"2001 Oak Ridge Nuclear Cavitation Confirmation Uncovered" is a 12-part investigative series that appeared in the summer of 2013 in New Energy Times. The series is about the 2001-02 conflict surrounding experiments performed in the nuclear weapons facilities at the Oak Ridge National Laboratories. The key events took place a decade ago, and the most crucial facts of this conflict had never been published. These facts reverse the commonly understood outcome of this scientific finding and correct the historical record. This investigation also reveals the dark side of science, how scientists can and do neglect their social responsibility, abuse their power, and behave unscientifically. It reveals the devastating price paid by other scientists who assume that scientific facts can speak for themselves, and how they fail to understand the tremendous impact of science media on public opinion.
  • Legacy of Neglect

    The Columbus code-enforcement department is responsible for ensuring that the city’s buildings are safe and sound. But city policies have inspectors chasing minor complaints instead of chronic housing-code offenders. Lax laws and lenient judges have left people living in fear that a sagging porch roof will fall, that the second-story bathroom floor might collapse or that the electrical wiring could be defective. The deaths of a young couple and child on Christmas Eve 2011 exposed significant problems. In the aftermath, the city promised changes but didn’t follow through with substantive reforms, prompting a Dispatch investigation.
  • A Vicious Cycle: Broken Homes, Deadly Streets, Shattered Lives.

    The 54 minute documentary “A Vicious Cycle” is a groundbreaking and deeply personal look at the causes and impact of violent crime in the St. Louis area, which includes East St. Louis and Washington Park, Illinois, the communities with the highest murder rates in America. The documentary is the result of five months of investigation and interviews with victims, their families, former gang leaders, police, and social workers. The program is divided into four segments; (1) overview with victims and a deep look at causes of violent crime, (2) unprecedented access with one St. Louis family with 2 sons behind bars and the father of 1 son also in prison, (3) an inside look at how police are fighting crime, (4) and the emotional ending focusing on social programs that successfully bring broken families together. In 2011, there were 11 murders in Washington Park, Illinois, 1 for every 370 residents, which is 8 times the murder rate of St. Louis, a city that has one of the highest murder rates in the country. We explore the many contributing factors in the region's most violent neighborhoods, including extreme poverty, lower levels of education and home ownership, single parent families and segregation. We also examine the life of a former gang leader who was arrested more than 40 times, including arrests for 2 murders. A unique part of our program is a deeply personal investigation of the destruction of one St. Louis family. That segment, part two of our program, is 13 minutes long. The mother agreed to talk about her family because of the “pull of the streets” that lured all 3 of her sons into a gang. Our investigation learned that it was the collapse of the family, particularly their mother’s mental problems and substance abuse that really pushed the boys into the streets to find more structure and a sense of family. What follows is a rare look inside a family in crisis, featuring on-camera interviews behind bars with two sons and the father. One son is mentally ill, suicidal and has 7 children. During the interviews we learn that the root of the family’s collapse was the mother’s repeated abuse and neglect when she was a young child. The segment also includes interviews with the victims of other son’s violent crimes, including a murder he committed when he was just 19.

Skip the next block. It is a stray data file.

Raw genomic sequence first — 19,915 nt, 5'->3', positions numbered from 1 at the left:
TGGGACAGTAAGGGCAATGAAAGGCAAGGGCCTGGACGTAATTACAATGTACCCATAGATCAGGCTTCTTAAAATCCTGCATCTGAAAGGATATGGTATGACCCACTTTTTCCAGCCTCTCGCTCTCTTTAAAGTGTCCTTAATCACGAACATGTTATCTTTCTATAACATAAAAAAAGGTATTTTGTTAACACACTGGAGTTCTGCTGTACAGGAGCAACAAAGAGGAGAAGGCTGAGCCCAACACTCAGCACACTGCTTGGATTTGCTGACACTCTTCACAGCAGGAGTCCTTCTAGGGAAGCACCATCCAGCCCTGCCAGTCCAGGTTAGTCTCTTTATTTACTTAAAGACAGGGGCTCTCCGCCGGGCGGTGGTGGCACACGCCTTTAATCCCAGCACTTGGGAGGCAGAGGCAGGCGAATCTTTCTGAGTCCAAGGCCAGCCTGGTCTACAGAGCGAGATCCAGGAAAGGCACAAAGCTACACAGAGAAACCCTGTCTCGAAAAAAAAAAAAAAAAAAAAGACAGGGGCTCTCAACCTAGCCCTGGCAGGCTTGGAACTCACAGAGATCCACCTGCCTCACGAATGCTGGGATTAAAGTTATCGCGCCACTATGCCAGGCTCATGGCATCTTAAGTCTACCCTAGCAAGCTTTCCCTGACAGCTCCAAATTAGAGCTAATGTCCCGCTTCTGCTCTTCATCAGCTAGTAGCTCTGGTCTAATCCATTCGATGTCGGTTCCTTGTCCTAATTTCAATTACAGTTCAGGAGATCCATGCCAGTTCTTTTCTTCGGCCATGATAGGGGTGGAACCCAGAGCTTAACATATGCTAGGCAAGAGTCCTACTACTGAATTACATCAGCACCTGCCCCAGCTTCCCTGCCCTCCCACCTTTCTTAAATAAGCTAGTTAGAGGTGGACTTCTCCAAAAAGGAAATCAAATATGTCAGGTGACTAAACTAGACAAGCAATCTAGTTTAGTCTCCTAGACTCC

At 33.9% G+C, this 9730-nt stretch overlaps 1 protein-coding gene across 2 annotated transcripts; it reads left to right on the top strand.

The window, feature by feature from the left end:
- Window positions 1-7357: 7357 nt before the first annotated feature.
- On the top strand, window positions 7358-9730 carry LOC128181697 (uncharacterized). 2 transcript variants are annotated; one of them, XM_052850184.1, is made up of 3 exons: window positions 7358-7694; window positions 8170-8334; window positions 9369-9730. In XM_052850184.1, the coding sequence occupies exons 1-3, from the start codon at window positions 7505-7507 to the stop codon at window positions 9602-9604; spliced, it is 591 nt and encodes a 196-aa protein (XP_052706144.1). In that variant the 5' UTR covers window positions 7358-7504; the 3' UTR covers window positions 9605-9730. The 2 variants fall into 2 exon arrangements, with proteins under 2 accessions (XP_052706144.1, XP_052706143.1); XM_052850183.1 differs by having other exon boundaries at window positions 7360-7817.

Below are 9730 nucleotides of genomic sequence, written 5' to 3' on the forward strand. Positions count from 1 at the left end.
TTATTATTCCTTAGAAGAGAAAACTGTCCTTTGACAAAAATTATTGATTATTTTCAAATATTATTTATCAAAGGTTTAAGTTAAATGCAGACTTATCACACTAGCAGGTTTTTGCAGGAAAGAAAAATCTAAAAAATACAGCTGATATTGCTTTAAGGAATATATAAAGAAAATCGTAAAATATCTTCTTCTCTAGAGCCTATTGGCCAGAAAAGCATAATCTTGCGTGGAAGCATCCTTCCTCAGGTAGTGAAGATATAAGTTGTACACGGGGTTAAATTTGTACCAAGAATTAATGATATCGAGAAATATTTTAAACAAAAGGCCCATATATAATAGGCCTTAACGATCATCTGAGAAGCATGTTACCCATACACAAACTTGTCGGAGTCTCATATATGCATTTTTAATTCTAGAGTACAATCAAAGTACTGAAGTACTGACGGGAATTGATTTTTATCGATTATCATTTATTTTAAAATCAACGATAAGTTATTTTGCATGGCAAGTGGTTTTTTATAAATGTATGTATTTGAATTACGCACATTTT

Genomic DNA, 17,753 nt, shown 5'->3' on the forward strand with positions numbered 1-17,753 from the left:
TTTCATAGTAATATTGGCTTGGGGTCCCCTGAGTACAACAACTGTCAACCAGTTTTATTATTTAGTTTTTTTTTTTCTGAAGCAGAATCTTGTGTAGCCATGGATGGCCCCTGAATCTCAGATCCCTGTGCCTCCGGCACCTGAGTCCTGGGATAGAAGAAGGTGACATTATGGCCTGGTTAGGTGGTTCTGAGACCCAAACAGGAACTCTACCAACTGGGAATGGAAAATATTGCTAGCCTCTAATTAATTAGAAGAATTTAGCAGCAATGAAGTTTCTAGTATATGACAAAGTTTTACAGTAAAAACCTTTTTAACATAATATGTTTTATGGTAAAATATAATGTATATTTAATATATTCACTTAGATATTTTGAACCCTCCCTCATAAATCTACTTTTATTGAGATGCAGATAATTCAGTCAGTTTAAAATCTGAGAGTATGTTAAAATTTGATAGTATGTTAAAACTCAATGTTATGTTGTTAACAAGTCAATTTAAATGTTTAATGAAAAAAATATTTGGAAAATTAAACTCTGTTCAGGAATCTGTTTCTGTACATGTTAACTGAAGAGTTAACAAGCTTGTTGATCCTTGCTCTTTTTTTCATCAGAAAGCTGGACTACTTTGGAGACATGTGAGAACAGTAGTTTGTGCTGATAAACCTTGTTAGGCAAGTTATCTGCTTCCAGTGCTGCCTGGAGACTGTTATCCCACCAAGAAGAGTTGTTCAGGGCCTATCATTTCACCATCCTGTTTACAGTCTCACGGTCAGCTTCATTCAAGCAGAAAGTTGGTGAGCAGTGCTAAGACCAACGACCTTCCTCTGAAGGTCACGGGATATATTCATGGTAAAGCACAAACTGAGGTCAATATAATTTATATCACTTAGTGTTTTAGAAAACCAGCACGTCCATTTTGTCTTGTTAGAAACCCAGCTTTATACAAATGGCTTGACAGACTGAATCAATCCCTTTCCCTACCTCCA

• Living Apart: Fair Housing in America

    The series documents 45 years of neglect of one of the most sweeping civil rights laws in our country’s history. The investigation found that the federal government made a decision almost immediately after the passage of the 1968 Fair Housing Act not to enforce the key provisions of the law, including the mandate to promote residential integration. The stories and maps reveal how politics hobbled the reach of the law, severely limiting both the resources and the will of the U.S. Department of Housing and Urban Development to use its vast powers to force communities to undue decades of government-sanctioned segregation. It showed how HUD has from its roots been an agency conflicted about enforcing the law and how those charged with enforcement are undertrained and often maligned within the agency. As a result of the law’s neglect by a succession of Republican and Democratic Administrations, our investigation found that segregation patterns in the cities with the largest proportion of black residents have barely budged.